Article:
Frank Chimienti has been making serious medical decisions since he was 9 years old.
Long before he became a physician’s assistant in the orthopedic clinic at Valley Children’s Hospital — working with children ranging from those with cerebral palsy to broken bones — Frank was a patient at the facility when it was in Fresno. Back then, doctors diagnosed Frank with bone cancer in his right leg.
The options were that he could go through more rounds of medical treatment and chemotherapy, or the leg could be amputated above the knee.
“It was very scary,” Frank says. “I was going through chemo first. The first night I had to stay in the hospital, it really set in. We looked at other options but after hearing all of that, I just wanted it gone. I just wanted to be done with it. And there was the chance of the cancer coming back.”
Today, the only sign of his battle with cancer is the slight shuffle of his prosthetic leg. There’s been no recurrence of cancer.
Frank made another decision at that time that he never could have anticipated as being so important to him later in life. All he knew was that he wanted to work in the medical profession. His decision was based on the way he was treated by Valley Children’s staff.
It proved to be an even more personal move when he became a father.
Frank was 31 when Dorilyn, his wife of seven years, gave birth to Kathryn. The fertility drugs she had been taking resulted in triplets, but only Kathryn survived. That’s because Dorilyn started to go into labor at 20 weeks, but the doctors were only able to delay the births for another month through bed rest.
All the doctors could promise was that they could get her to 23 weeks, the earliest point where a child can be born and be considered viable.
Dorilyn went into labor at 231/2 weeks not knowing if any of the three triplets would survive. Kathryn arrived in the Saint Agnes hospital delivery room crying. The plan from the beginning was that if any of the babies survived, they would be immediately transferred to Valley Children’s neonatal intensive care unit.
“I knew this was the place we had to be,” Frank says.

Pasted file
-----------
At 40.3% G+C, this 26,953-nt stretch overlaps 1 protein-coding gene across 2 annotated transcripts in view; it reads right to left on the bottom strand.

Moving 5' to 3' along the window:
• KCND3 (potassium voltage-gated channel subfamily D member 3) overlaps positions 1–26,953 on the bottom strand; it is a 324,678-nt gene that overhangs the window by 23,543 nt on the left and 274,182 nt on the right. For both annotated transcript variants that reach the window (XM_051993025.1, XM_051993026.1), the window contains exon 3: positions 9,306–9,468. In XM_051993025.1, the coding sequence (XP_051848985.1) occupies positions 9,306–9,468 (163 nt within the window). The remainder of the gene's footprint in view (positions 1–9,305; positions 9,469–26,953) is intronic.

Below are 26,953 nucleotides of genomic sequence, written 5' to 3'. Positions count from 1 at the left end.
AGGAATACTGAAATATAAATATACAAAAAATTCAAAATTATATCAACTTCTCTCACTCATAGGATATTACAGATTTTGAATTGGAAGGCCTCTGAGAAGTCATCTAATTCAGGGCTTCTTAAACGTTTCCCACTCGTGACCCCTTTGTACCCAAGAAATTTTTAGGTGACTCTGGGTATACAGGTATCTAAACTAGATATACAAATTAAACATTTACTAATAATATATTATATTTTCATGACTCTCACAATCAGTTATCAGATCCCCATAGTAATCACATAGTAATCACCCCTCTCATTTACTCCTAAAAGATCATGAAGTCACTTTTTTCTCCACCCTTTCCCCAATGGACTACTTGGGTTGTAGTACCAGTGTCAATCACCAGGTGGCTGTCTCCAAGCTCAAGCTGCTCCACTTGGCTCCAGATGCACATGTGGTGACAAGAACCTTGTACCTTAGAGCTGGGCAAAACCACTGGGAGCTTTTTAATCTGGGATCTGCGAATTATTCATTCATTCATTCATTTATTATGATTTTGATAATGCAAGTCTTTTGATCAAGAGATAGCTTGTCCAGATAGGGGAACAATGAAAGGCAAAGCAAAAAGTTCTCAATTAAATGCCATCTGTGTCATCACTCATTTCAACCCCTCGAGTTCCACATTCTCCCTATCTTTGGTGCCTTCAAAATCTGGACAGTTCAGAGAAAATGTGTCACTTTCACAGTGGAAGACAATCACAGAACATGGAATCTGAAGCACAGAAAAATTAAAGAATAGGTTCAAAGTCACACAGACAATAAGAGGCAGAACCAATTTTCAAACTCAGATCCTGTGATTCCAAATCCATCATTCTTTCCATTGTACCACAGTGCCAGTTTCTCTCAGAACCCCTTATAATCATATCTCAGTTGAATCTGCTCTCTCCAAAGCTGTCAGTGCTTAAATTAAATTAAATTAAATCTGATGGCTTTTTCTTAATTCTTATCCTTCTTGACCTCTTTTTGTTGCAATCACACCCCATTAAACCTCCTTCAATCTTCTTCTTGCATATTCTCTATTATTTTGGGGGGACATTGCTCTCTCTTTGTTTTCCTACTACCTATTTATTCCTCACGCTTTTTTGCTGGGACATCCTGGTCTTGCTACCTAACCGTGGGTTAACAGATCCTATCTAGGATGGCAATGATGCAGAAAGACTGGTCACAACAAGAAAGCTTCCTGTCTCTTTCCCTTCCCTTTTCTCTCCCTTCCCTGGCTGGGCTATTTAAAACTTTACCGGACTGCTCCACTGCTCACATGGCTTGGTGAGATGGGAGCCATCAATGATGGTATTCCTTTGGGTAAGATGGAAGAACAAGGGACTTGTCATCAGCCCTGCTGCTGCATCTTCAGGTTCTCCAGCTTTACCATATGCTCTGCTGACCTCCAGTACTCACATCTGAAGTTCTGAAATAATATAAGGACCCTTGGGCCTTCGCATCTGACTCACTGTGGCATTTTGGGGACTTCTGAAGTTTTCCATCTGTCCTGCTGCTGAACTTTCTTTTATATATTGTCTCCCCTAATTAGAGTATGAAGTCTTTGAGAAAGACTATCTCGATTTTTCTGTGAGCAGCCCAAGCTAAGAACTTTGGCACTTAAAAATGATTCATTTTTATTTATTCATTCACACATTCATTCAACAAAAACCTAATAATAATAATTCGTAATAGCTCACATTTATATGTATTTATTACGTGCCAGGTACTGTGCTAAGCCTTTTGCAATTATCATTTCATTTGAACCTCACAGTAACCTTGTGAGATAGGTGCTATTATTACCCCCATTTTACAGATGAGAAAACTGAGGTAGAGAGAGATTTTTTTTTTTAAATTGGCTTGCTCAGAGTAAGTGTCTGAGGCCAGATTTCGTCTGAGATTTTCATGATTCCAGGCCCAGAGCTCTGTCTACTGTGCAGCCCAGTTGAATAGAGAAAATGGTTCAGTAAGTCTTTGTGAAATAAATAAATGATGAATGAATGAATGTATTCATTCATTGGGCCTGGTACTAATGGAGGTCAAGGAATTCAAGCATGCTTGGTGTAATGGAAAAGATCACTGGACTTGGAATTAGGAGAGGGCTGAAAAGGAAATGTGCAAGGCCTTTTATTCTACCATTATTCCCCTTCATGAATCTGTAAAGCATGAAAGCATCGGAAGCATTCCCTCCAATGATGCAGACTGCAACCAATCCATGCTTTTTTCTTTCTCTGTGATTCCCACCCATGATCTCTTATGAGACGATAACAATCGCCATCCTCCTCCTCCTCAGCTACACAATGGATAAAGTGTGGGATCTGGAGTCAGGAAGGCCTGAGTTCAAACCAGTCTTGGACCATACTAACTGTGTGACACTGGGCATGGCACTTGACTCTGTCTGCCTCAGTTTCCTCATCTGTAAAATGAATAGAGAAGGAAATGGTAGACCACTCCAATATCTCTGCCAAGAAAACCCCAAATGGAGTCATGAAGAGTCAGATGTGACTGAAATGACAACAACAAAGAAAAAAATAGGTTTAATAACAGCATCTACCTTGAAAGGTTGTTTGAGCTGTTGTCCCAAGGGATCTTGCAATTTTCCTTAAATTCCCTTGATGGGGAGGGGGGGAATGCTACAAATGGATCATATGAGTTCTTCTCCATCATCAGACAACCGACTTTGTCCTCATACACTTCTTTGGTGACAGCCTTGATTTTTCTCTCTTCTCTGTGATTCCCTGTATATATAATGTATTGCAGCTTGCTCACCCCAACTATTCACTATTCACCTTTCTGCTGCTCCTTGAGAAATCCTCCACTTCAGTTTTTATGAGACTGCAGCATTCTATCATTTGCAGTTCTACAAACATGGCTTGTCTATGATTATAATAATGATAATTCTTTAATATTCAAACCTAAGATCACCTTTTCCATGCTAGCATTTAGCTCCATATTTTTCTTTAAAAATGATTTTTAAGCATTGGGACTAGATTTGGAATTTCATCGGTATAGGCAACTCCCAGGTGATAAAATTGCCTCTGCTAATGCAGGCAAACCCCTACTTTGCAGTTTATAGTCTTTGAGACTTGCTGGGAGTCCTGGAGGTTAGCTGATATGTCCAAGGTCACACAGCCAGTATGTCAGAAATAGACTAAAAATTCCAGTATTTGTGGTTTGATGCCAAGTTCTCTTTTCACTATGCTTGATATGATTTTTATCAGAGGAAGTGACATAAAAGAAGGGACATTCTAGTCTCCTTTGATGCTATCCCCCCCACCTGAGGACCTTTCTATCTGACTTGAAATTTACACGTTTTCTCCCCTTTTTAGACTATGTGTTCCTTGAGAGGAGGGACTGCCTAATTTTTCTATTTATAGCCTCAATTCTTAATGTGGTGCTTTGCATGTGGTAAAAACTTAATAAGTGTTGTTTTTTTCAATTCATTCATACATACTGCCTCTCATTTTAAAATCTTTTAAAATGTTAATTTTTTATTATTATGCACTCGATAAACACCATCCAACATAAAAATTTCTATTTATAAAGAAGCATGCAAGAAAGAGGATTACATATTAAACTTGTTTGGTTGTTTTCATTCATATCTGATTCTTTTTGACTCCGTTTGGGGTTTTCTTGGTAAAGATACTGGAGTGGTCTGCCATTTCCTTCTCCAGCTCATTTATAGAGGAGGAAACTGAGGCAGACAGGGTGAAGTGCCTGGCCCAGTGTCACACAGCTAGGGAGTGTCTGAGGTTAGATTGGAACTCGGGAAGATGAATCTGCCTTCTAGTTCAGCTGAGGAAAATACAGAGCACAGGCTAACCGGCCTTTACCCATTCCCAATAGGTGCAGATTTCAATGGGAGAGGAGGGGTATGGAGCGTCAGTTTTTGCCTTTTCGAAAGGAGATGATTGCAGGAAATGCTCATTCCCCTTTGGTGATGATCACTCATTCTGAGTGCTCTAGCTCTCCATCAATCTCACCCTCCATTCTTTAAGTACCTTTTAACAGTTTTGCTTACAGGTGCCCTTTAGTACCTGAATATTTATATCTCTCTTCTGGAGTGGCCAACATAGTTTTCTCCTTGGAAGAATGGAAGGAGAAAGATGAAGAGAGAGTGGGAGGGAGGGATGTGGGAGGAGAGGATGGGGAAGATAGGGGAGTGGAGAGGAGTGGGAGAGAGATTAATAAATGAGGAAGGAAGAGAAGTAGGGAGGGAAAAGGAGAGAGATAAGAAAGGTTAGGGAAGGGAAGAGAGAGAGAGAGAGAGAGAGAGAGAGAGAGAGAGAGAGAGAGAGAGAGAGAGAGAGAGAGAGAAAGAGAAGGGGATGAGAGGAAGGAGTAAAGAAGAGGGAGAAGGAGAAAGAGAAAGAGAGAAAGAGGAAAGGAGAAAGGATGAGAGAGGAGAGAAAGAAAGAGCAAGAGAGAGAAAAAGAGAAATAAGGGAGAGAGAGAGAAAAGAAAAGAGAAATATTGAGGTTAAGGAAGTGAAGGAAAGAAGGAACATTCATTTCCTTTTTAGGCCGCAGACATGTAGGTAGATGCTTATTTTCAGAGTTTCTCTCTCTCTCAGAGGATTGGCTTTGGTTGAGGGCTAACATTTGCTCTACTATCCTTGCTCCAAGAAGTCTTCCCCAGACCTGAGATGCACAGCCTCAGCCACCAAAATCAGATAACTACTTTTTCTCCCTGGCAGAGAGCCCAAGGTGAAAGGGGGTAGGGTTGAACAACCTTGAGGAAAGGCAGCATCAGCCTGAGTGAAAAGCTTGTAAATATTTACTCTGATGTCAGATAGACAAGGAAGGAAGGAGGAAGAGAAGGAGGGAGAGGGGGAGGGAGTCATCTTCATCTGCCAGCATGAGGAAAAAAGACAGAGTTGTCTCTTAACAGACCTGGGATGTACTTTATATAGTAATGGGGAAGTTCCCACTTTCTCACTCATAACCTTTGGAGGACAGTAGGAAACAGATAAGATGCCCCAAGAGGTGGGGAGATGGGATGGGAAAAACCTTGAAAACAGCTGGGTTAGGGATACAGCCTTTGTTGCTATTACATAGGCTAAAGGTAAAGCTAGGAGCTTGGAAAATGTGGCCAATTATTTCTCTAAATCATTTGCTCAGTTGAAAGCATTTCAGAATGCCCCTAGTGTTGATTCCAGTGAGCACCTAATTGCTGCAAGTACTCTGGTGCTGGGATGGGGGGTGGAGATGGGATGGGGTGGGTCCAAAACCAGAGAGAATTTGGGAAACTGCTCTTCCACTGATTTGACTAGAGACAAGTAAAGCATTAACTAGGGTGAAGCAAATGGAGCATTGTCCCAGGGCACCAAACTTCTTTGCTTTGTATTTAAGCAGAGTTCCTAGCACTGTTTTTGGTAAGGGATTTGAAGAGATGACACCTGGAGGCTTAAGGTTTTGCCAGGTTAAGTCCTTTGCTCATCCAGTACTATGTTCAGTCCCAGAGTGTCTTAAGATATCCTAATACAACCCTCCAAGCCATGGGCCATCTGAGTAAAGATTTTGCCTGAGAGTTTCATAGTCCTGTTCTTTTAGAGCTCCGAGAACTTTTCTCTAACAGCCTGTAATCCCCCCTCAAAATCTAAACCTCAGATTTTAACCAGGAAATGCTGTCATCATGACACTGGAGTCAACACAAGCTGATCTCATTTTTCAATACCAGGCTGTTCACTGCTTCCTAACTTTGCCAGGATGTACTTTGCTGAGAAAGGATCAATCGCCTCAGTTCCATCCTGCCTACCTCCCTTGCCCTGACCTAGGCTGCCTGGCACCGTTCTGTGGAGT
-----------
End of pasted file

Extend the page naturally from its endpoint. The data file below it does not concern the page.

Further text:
The family spent the next 41/2 months at the hospital. The first complication was a brain hemorrhage, a condition common with extreme preemies. Katheryn weighed a mere 1 pound, 1 ounce at birth (equal to about the weight of four sticks of butter).
Kathryn — who is now 4 — was only 11 inches long and her whole hand could wrap around mom or dad’s pinkie finger. Dorilyn describes Kathryn as looking like a little baby doll.
Initial reports were good, but typically problems begin to arise after a few days because babies aren’t supposed to be outside the womb that early. That’s when the infant started having the brain hemorrhage, and that resulted in the cerebral palsy.
Brain injury or malformation causes cerebral palsy. Damage during brain development will affect a child’s muscle control, coordination and tone. It also affects reflex, posture, motor skills, speech and balance.
“The brain hemorrhage started when she was 2 days old,” Dorilyn says. “We always knew that we had a very sick child. But we also knew that she was fighting.”
Both parents had a moment when they wondered why they had been given this challenge.
“Then there was part of me that said, ‘What better person to go through this than me.’ Whatever disability she had, we could handle it. I had an idea of the prognosis because I see children like Kathryn all the time,” Frank says. “I’ve seen the best outcomes and the worst outcomes.”
Frank’s decisions decades ago gave him the knowledge to be able to understand exactly what was happening and what the couple would have to do to help their daughter.
Along with dealing with the effects of cerebral palsy, Kathryn had to have heart surgery to close a hole in her heart. Her lungs were underdeveloped, which resulted in her being on a ventilator for 101/2 weeks.
The combination of being on 100% oxygen and her brain bleeding had doctors ready to issue a do not resuscitate order.
“The doctors said it was up to us to decide if we wanted to continue care or turn it off,” Dorilyn says. “We said absolutely not and to keep going. We just knew she was fighting and wanted to be here. Although she was very sick, she was the strongest one.”
While her parents are talking, Kathryn entertains herself with many of the toys that are in the play area of the hospital. She moves around the room — with the aid of a tiny walker — to go from toy to toy.
Frank smiles and says that Kathryn does far better getting around than he had expected.
“It’s really miraculous what she’s done,” Frank says. “We love her and can’t imagine life without her.”
It’s a miracle that Frank is better able to help with his daughter’s physical development because of his days at the hospital all those years ago. Kathryn is using the walker during the hospital visit, but the strength in her legs has increased so that she can get around without the aid. It’s only long distances where she needs support.
There are some vision and speech difficulties, but overall her parents are optimistic that Kathryn will just get better and better. And, at the same time, Frank sees how having Kathryn in his life has made him better at his job.
“I understand what these parents are going through,” Frank says. “I understand what these families need and where to get it.”
As for finding himself in this second-generation situation at Valley Children’s, Frank thinks is just a matter of the way life works.
It’s not just dad who finds himself at the medical facility in his working role; Dorilyn is part of a support group for parents who have children in the neonatal intensive care unit at the hospital.
It’s the continuation of the family’s journey with the hospital, which started for Frank when he was only 9.